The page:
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In my last post I addressed ways to reduce existing costs within the labor side of the water and wastewater Departments to “free up” monies to pay the interest and principal on bonds. Even adopting a moderate mix of the reforms suggested should be able to cover up to $500 million in bonds this way.
Still not enough? That’s where the next set of reforms come into play. We have to raise the funds for infrastructure investments using alternative financing vehicles.
One popular vehicle that has been used nation-wide to pour billions into municipal infrastructure is the public-private partnership model. Other cities have faced even more daunting infrastructure financing requirements and have turned to creative public-private partnerships to raise funds for the investments.
For example, in 1997, the City of Buffalo contracted with the American Water Services, Inc. to upgrade, operate, and maintain its water system. The city required that performance standards be implemented with benchmarking to measure and enhance water quality. The service American Water provides to Buffalo includes repair and maintenance of the distribution system, water treatment and pump station operation, residuals management, customer service, billing and collections, and water meter repair and installation. Moreover, the cost of for capital planning and implementation of capital programs is shared between the city and American Water.
And what happened to the rates in Buffalo? An initial water rate reduction of 8 percent has held for five years. Milwaukee outsourced its operations and maintenance, resulting in a reduction in rates from $85 to $72 – a sixteen percent decrease. Rates are frozen until 2007.
Tampa Bay Florida, recently announced a $600 million infrastructure investment plan, and tapped private investment for website. In fact, the Reason Foundation finds that more than 40 percent of drinking water systems nationwide are now private, regulated utility systems.
Even the federal government is encouraging the use of public-private partnerships to address water and sewer infrastructure financing. The U.S. Environmental Protection Agency (the same federal agency forcing the city of San Diego to invest in its water and sewer system) endorsed public-private partnerships as a means by which local governments can meet environmental standards. Indeed the environmental financing unit at EPA wrote in a report in 1998, “[National case studies] provide concrete examples to local officials of how successful partnerships and other models can be used by communities to provide needed environmental services more efficiently. They also show how public-private partnerships can be used as a way to provide substantial benefits to both the public and private sectors, creating the classic win-win situation.”
In fact, a 1999 study of public-private partnerships in water and wastewater utilities by the Hudson Institute examined 30 partnerships and found that prior to the partnerships, 41 percent of the facilities surveyed were not in full compliance with the Federal Safe Drinking Water Act. One year after entering into a public-private partnership, all were in compliance with federal water standards.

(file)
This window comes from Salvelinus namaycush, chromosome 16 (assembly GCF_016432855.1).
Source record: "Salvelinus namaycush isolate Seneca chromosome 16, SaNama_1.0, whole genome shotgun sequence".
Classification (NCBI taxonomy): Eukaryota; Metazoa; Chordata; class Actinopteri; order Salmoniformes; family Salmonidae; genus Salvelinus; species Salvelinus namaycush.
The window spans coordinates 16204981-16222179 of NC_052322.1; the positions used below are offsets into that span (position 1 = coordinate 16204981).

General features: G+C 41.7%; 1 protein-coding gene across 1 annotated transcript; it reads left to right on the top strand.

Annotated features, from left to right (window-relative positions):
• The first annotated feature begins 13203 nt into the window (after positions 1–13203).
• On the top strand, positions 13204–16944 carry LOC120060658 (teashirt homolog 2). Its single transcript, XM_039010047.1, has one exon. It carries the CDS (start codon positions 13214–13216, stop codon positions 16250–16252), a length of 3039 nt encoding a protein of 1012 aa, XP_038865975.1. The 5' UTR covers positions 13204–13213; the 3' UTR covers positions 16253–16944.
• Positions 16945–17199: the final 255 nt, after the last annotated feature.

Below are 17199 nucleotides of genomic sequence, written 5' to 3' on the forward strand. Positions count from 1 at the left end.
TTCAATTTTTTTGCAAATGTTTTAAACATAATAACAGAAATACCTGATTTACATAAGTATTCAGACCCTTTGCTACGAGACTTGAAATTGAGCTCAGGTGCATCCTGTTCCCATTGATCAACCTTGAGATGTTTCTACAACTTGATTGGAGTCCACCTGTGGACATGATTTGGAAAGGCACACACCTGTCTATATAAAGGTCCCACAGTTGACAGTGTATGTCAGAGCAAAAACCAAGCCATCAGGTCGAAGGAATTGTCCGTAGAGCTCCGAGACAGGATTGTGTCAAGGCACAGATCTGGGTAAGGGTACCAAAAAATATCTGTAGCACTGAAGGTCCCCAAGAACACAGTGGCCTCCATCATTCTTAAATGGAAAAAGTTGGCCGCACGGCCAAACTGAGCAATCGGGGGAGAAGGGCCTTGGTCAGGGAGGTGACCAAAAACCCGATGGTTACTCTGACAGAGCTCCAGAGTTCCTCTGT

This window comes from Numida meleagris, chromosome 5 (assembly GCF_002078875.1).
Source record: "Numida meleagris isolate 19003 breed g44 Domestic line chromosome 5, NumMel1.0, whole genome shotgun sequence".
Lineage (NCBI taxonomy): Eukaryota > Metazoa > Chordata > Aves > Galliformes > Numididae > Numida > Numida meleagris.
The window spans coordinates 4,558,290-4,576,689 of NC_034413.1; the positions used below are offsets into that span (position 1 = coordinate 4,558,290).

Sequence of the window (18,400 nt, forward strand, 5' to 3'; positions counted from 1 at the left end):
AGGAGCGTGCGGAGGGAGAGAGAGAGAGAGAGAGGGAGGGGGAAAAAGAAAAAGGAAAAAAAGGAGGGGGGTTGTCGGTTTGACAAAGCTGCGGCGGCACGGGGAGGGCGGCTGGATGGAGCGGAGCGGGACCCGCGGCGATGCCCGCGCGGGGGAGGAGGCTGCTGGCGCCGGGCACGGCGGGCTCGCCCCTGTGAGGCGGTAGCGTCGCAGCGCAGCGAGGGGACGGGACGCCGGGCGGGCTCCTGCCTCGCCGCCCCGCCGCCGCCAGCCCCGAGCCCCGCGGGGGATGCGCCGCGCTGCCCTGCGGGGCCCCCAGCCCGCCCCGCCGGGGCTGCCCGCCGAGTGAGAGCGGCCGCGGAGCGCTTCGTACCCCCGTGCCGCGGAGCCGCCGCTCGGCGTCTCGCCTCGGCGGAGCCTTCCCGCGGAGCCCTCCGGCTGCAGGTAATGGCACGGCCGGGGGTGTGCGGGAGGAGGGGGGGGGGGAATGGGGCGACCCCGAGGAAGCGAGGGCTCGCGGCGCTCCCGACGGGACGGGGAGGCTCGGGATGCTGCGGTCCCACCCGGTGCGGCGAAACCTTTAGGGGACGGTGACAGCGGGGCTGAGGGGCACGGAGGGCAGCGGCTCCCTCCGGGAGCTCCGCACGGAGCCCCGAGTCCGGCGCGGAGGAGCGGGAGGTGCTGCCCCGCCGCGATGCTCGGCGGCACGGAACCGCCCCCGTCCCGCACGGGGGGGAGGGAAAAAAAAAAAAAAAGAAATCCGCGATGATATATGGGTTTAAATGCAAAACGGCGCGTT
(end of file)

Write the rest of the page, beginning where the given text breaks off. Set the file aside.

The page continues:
There are good ways for San Diego to craft the right partnerships that will raise the needed revenues for infrastructure investment while providing safeguards for water quality and resident service. In fact, they even have “cookbooks” on how to structure deals properly. Read this one: Establishing Public-Private Partnerships for Water and Wastewater Systems: A Blueprint for Success
Another idea is to take a hard and close look at existing assets “owned” by the water and wastewater departments to see if we can lease or sell them to “convert” resources into truly useful water and sewer infrastructure assets. The water and sewer departments own millions of dollars in assets that could be leveraged to provide funding for useful infrastructure.
Unfortunately, monies that should have been going for water and sewer infrastructure projects all along have been diverted to buy properties not needed by the water and wastewater departments. A recent “watchdog report” by the Union-Tribune detailed instances where the city “sold” various land and assets to the water and wastewater Departments to raise cash to finance the General Fund Deficit.
Nobody can say how many land-for-cash swaps have occurred because they don’t create a ready paper trail. The San Diego Union-Tribune requested records of internal property transfers, but a spokesman for the mayor said they’d have to cull through thousands of real estate files to get them.
We need to find every dollar to pay for water and sewer infrastructure. Before you raise rates on San Diegans, we should probably go look through those real estate files to devise a comprehensive list of water and sewer properties and assets that could be “converted” to free up resources for system upgrades.
I am not suggesting that all of the financing needed for the infrastructure upgrades should or could come from partnerships or asset conversions. However, a significant portion of the funds could come from these innovative financing models.
$75 million here, $150 million there…soon we’re talking real money. Why don’t we see this thinking in the city’s rate hike proposal? They must think it is easier to just raise rates on residents.